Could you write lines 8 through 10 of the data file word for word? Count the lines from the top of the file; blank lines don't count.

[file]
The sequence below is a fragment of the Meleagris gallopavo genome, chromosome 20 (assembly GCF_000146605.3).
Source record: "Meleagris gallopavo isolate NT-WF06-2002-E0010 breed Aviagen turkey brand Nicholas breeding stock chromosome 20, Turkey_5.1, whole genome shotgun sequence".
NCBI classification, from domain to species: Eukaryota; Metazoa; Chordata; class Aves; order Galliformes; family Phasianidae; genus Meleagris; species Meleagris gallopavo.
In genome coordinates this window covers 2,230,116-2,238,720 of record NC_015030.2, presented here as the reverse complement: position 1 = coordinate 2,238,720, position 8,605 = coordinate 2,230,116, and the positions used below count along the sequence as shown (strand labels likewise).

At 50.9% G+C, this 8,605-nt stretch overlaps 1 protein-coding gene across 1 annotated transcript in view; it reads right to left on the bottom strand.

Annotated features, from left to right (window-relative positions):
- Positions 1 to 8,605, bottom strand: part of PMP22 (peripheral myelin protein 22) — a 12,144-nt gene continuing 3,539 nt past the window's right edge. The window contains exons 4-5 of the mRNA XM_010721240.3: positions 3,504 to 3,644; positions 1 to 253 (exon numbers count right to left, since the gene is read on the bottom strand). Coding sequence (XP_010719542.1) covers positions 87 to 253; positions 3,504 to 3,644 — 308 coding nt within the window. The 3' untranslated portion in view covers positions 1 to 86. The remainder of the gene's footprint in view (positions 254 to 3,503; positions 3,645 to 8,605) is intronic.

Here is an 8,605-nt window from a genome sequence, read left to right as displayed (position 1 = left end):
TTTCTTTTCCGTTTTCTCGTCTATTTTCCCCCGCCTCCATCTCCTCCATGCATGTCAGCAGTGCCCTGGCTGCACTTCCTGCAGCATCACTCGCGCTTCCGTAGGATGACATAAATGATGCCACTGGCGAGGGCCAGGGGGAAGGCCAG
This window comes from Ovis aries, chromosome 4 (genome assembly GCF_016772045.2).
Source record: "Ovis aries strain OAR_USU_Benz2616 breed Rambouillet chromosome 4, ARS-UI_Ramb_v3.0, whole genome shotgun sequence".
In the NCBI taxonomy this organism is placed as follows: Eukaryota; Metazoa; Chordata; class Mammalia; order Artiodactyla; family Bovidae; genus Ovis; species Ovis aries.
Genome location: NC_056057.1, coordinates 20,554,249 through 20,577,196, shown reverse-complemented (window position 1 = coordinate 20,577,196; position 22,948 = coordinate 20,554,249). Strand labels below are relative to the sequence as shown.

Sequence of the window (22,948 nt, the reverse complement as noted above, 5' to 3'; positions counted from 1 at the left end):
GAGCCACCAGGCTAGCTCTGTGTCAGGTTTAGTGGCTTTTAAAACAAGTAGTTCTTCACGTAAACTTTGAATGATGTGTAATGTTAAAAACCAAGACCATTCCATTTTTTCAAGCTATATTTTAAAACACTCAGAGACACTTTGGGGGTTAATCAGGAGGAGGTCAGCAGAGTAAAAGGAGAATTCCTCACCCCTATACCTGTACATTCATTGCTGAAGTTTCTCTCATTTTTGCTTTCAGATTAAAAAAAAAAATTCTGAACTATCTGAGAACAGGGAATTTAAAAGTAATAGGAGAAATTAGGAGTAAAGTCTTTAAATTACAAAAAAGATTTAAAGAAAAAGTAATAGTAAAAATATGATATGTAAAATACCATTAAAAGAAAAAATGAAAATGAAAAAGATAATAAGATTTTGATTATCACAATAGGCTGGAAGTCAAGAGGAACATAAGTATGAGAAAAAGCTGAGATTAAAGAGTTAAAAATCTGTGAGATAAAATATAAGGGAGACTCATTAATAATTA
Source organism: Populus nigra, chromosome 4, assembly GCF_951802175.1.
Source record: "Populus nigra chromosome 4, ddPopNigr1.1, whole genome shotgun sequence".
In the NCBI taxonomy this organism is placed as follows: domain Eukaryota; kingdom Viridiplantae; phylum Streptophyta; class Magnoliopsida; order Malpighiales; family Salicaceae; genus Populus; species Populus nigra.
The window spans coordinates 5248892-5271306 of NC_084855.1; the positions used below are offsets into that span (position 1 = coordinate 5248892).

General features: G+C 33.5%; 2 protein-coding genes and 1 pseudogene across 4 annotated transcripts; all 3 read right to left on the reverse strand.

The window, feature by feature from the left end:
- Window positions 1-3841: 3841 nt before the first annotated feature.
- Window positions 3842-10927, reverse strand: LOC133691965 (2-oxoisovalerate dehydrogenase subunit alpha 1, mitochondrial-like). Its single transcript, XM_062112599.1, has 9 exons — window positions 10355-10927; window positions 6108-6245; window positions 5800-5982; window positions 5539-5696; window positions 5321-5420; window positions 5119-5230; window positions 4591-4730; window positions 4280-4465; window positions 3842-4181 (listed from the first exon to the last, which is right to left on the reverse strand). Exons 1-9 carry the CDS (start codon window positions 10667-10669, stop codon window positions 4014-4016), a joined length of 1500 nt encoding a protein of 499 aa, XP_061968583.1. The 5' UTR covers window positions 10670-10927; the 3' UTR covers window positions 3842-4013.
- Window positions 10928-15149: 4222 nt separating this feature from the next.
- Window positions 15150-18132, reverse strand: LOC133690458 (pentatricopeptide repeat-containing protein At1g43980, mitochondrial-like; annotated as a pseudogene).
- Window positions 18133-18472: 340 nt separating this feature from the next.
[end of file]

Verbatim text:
Here is an 8,605-nt window from a genome sequence, read left to right as displayed (position 1 = left end):
TTTCTTTTCCGTTTTCTCGTCTATTTTCCCCCGCCTCCATCTCCTCCATGCATGTCAGCAGTGCCCTGGCTGCACTTCCTGCAGCATCACTCGCGCTTCCGTAGGATGACATAAATGATGCCACTGGCGAGGGCCAGGGGGAAGGCCAG
This window comes from Ovis aries, chromosome 4 (genome assembly GCF_016772045.2).